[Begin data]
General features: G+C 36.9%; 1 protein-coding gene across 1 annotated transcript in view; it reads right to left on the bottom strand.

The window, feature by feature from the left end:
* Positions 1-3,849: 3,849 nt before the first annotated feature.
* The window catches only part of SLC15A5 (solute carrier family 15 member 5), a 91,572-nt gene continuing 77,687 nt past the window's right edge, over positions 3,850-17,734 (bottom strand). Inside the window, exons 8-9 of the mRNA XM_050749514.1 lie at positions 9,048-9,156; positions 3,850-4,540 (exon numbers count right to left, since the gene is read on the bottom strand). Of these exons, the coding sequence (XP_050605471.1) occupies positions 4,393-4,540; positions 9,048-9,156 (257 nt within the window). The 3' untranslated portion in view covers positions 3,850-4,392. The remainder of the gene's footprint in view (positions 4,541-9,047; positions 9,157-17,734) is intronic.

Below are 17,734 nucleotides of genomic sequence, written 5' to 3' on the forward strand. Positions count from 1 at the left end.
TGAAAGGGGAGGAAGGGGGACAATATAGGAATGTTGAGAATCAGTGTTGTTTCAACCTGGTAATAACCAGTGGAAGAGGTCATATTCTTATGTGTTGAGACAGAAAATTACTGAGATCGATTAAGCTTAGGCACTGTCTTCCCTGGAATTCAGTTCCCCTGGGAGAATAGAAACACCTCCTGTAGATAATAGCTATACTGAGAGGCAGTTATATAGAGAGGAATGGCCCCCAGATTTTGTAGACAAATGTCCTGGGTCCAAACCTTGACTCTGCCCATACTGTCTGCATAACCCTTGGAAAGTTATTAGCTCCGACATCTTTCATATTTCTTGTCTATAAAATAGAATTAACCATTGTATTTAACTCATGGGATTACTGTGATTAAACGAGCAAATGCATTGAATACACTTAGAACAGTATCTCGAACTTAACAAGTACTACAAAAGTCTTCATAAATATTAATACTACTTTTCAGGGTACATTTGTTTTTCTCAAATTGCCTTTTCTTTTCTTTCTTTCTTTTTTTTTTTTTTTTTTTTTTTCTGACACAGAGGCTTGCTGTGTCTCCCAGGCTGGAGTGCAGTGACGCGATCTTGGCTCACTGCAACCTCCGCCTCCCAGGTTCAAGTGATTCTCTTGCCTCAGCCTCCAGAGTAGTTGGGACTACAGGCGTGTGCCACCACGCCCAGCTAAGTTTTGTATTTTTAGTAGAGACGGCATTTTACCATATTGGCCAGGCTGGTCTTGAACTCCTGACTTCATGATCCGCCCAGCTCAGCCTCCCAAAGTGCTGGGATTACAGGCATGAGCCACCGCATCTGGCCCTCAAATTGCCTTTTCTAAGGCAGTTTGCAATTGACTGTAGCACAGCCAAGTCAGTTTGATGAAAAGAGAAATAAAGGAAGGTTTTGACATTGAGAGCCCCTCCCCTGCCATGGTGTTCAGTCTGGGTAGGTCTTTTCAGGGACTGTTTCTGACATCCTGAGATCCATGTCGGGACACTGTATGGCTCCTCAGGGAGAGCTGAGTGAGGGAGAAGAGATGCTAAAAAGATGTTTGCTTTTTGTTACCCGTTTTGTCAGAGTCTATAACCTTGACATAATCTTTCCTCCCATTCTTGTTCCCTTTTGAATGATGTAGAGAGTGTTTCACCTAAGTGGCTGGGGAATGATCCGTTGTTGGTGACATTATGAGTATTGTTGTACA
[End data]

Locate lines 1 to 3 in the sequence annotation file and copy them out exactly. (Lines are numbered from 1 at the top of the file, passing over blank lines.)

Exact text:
General features: G+C 36.9%; 1 protein-coding gene across 1 annotated transcript in view; it reads right to left on the bottom strand.

The window, feature by feature from the left end:
* Positions 1-3,849: 3,849 nt before the first annotated feature.